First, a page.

The title of the book refers to the authors dual life, both "inside" the confines of his religious cocoon and "outside", in the secular world where his advanced intelligence and education have allowed him to rise to the top of his profession (tax attorney) and into a role in the Nixon administration (despite his Democratic politics). The internal tensions involved in both of these dichotomies are fascinating as they play out through the novel.

Of additional interest are the historical events which provide the backdrops for the novel. The aforementioned Watergate crisis is a constant factor in the author's "current" life, as is the 1973 Yom Kippur War between Israel and the surrounding Arab states. The Great Depression is a looming force in the flashbacks to his past. All in all, an outstanding novel and one that I highly recommend.
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on April 1, 2012
I first read this book when it was published in 1985, and came back to it by chance this year, nearly 30 years later. Then, I enjoyed it but didn't understand its brilliance; now I think I can appreciate it far better.

First, a plea: please judge this story on its own merits, not by ranking it against the many others that Wouk wrote. It's wonderfully written, and should enthrall you; just don't keep wondering if "The Caine Mutiny" was better!

Secondly, don't pay much regard to the Publisher's Weekly description of it as "spanning much of the 20th century". While the narrator is a senior lawyer who in the early 1970s has been recruited into the Nixon White House and undertakes confidential missions to Israel before and during the Yom Kippur war, to a great extent this is simply a device to allow the narrator to look back with maturity on his family and his upbringing, and to tie all the various family threads together in a sort of protracted epilogue distributed over many chapters. The real subjects of the book are the immigration to the United States of a Russian Jewish family well prior to World War II, life in the very close-knit Jewish immigrant community in New York, and the tensions as the immigrants and their children and grandchildren either assimilated or retained their traditions.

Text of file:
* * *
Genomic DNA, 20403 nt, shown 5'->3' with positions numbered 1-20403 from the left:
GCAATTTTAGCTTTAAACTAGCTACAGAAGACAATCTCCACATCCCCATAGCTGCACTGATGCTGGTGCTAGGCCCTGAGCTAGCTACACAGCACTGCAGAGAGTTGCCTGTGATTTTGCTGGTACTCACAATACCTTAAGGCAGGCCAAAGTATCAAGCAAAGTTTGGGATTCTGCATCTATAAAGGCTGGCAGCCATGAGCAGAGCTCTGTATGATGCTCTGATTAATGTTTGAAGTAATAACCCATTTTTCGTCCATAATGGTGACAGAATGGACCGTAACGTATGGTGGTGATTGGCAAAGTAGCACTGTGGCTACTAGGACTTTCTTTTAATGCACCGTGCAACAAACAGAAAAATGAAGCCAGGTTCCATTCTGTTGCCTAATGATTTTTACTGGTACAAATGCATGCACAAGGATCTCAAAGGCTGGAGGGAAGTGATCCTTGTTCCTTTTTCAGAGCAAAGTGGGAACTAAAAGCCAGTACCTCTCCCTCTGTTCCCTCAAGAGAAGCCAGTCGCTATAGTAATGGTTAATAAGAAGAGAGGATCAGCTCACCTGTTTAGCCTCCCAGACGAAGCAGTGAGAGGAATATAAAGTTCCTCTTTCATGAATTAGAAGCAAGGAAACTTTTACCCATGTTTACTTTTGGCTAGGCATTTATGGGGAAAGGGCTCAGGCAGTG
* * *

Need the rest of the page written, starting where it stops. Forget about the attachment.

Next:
I am not Jewish, but growing up in England during WWII I spent many hours with Jewish families who had escaped the Holocaust. Since moving to the United States I have met some of the older generation of immigrants, who escaped with their lives and not much else, and have some idea of what they went through. With the passage of time, this generation is rapidly fading away. These Eastern European immigrants have contributed enormously to American life and culture, and we should be thankful to Wouk for his semi-autobiographical account of those remarkable people.
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on January 1, 2013
I'm a big fan of the great author Herman Wouk after reading his 5 star epics The Caine Mutiny, Winds of War and War and Remembrance. Inside Outside was 644 pages that read well with great character development and great passages of a Jew growing up, his love life, jobs and as he is perceived Inside as a Jew and Outside as a regular human.

Inside Outside was a slower read with less action and excitement than the three earlier mentioned epic great 5 star books.

We see the central characters life past over sixty years of pre war2, ww2 and after WW2. He starts as a gag man writer, eventually goes to law school after passing Columbia University and becomes an aid to President Nixon. We see Nixon's fall after Watergate and his sending in massive military supplies to help Israel before it is destroyed by Egyptian, and Syrian forces supported by Russia. There were some interesting historical parts intermixed with his fictional characters.

Wouk does give lots of Jewish holiday traditions as well as many facts of Jewish religion. Readers interested in the Jewish faith wanting a good novel with interesting fictional characters will like this book. Others who want more excitement with pre WW2 and WW2 battle action will like The Caine Mutiny, Winds of War and War and Remembrance better.

Inside Outside, a good novel... 4 stars and proudly added to our family library.
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on September 14, 2011